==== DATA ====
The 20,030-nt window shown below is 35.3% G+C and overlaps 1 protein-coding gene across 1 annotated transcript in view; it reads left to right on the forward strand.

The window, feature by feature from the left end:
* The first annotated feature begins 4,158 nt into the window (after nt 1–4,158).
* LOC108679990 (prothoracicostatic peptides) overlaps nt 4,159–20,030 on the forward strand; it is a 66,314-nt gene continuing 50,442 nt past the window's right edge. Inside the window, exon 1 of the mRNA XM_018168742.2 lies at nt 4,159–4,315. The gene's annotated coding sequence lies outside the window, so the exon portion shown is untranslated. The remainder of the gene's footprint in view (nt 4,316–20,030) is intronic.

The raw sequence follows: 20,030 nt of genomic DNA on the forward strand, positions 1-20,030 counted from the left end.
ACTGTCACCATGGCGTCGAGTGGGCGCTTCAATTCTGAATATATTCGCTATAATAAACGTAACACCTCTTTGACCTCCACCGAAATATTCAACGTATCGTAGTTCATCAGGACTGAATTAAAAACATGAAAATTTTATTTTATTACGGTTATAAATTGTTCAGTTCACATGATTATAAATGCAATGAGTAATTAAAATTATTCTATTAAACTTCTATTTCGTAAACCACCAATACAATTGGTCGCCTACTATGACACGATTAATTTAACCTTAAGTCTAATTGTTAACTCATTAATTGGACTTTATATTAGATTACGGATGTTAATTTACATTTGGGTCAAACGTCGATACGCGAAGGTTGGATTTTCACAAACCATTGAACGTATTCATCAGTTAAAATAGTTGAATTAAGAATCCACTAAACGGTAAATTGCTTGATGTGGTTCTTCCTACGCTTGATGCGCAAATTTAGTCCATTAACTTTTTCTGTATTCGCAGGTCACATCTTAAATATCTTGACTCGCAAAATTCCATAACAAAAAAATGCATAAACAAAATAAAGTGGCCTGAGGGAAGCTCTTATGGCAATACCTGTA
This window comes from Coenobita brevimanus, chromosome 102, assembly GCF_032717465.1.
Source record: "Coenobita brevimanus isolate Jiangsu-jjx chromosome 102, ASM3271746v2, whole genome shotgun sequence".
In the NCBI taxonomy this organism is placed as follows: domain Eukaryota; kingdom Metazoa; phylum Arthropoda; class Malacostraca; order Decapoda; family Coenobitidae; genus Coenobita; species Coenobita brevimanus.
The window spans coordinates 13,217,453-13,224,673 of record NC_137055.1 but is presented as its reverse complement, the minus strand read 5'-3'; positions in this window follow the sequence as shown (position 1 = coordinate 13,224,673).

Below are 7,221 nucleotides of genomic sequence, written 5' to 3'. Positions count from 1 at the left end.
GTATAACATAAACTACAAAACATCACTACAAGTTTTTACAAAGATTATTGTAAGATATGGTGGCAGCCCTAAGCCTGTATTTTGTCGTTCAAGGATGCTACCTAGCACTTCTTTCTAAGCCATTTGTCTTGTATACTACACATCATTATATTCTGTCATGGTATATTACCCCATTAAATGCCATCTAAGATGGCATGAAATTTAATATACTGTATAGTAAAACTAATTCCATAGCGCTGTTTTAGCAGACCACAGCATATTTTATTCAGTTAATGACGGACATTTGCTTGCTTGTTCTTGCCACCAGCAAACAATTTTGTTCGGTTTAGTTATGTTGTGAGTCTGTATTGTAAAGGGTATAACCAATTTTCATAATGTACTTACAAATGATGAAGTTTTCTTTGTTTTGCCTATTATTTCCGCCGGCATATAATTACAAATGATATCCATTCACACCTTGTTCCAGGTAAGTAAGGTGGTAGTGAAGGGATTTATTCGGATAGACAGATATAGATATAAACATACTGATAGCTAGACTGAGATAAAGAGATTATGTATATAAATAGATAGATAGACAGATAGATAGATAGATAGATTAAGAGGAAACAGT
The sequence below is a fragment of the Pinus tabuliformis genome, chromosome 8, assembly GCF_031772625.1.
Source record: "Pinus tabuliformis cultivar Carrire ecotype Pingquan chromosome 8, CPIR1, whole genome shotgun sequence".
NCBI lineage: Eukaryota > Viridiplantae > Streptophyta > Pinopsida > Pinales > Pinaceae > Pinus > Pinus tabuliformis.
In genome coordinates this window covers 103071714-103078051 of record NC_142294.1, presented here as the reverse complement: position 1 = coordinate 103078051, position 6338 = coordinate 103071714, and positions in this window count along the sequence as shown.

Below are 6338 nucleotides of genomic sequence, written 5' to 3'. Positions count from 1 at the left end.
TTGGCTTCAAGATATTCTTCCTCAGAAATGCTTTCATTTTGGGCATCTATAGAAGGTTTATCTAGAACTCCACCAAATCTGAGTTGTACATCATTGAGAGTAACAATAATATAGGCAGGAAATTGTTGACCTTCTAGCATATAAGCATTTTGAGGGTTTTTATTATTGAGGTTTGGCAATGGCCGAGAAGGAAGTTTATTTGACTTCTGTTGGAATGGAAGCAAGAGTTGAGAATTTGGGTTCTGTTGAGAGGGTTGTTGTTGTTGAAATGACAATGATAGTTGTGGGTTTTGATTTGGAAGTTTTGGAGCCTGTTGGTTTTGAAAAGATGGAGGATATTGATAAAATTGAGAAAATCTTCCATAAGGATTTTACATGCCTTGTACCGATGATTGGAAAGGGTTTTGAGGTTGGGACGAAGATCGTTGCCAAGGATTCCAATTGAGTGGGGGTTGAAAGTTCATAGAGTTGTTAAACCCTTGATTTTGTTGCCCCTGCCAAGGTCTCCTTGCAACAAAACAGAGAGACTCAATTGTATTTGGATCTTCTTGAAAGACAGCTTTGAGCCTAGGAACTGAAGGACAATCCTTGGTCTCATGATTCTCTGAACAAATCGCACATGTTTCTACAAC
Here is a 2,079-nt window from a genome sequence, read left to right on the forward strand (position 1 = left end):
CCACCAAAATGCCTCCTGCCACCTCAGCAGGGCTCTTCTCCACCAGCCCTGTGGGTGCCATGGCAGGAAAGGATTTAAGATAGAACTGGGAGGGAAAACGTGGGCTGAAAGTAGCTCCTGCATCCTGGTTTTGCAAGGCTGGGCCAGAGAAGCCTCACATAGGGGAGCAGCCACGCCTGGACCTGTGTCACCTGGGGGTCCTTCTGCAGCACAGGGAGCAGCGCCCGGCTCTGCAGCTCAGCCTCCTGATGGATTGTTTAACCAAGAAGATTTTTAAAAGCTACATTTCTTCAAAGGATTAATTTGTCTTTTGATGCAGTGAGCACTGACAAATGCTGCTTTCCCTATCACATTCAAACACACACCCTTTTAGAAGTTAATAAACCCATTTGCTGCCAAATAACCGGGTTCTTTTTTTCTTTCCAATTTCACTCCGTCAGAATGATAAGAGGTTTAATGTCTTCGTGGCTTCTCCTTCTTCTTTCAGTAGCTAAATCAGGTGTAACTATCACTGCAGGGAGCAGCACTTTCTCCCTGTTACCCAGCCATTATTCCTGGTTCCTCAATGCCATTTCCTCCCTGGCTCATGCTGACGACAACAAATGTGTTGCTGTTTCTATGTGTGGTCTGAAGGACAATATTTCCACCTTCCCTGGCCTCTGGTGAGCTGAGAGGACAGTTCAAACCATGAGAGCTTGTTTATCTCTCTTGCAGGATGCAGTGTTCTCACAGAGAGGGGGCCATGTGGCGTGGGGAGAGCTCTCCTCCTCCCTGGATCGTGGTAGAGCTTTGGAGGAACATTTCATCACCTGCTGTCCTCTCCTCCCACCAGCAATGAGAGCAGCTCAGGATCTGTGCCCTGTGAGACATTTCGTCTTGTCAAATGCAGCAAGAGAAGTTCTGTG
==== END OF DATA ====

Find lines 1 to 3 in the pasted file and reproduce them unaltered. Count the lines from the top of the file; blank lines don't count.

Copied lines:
The 20,030-nt window shown below is 35.3% G+C and overlaps 1 protein-coding gene across 1 annotated transcript in view; it reads left to right on the forward strand.

The window, feature by feature from the left end:
* The first annotated feature begins 4,158 nt into the window (after nt 1–4,158).